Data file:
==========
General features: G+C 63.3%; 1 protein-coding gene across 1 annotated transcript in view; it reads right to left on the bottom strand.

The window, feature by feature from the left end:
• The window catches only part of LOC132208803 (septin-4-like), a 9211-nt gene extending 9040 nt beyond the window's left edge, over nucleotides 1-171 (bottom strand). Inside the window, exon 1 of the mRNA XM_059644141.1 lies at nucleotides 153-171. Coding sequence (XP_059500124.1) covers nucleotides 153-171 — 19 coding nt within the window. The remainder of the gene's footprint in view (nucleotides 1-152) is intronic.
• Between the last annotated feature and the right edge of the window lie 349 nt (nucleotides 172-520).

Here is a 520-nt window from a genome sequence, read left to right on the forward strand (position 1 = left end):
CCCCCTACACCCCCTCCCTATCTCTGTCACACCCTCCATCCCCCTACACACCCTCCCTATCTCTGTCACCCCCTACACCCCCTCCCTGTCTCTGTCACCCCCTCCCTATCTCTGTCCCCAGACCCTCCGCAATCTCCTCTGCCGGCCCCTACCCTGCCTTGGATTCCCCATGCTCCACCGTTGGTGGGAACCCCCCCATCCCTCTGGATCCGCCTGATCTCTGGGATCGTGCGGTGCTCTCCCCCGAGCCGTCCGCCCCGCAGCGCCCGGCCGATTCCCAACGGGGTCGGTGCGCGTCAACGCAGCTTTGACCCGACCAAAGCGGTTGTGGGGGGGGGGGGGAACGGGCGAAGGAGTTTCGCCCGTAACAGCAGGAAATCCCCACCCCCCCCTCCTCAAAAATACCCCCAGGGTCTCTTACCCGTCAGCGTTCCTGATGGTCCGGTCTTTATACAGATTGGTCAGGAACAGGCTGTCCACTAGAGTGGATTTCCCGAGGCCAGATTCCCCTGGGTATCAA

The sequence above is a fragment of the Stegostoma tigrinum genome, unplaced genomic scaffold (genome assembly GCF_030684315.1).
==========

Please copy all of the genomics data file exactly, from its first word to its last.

General features: G+C 63.3%; 1 protein-coding gene across 1 annotated transcript in view; it reads right to left on the bottom strand.

The window, feature by feature from the left end:
• The window catches only part of LOC132208803 (septin-4-like), a 9211-nt gene extending 9040 nt beyond the window's left edge, over nucleotides 1-171 (bottom strand). Inside the window, exon 1 of the mRNA XM_059644141.1 lies at nucleotides 153-171. Coding sequence (XP_059500124.1) covers nucleotides 153-171 — 19 coding nt within the window. The remainder of the gene's footprint in view (nucleotides 1-152) is intronic.
• Between the last annotated feature and the right edge of the window lie 349 nt (nucleotides 172-520).

Here is a 520-nt window from a genome sequence, read left to right on the forward strand (position 1 = left end):
CCCCCTACACCCCCTCCCTATCTCTGTCACACCCTCCATCCCCCTACACACCCTCCCTATCTCTGTCACCCCCTACACCCCCTCCCTGTCTCTGTCACCCCCTCCCTATCTCTGTCCCCAGACCCTCCGCAATCTCCTCTGCCGGCCCCTACCCTGCCTTGGATTCCCCATGCTCCACCGTTGGTGGGAACCCCCCCATCCCTCTGGATCCGCCTGATCTCTGGGATCGTGCGGTGCTCTCCCCCGAGCCGTCCGCCCCGCAGCGCCCGGCCGATTCCCAACGGGGTCGGTGCGCGTCAACGCAGCTTTGACCCGACCAAAGCGGTTGTGGGGGGGGGGGGGAACGGGCGAAGGAGTTTCGCCCGTAACAGCAGGAAATCCCCACCCCCCCCTCCTCAAAAATACCCCCAGGGTCTCTTACCCGTCAGCGTTCCTGATGGTCCGGTCTTTATACAGATTGGTCAGGAACAGGCTGTCCACTAGAGTGGATTTCCCGAGGCCAGATTCCCCTGGGTATCAA

The sequence above is a fragment of the Stegostoma tigrinum genome, unplaced genomic scaffold (genome assembly GCF_030684315.1).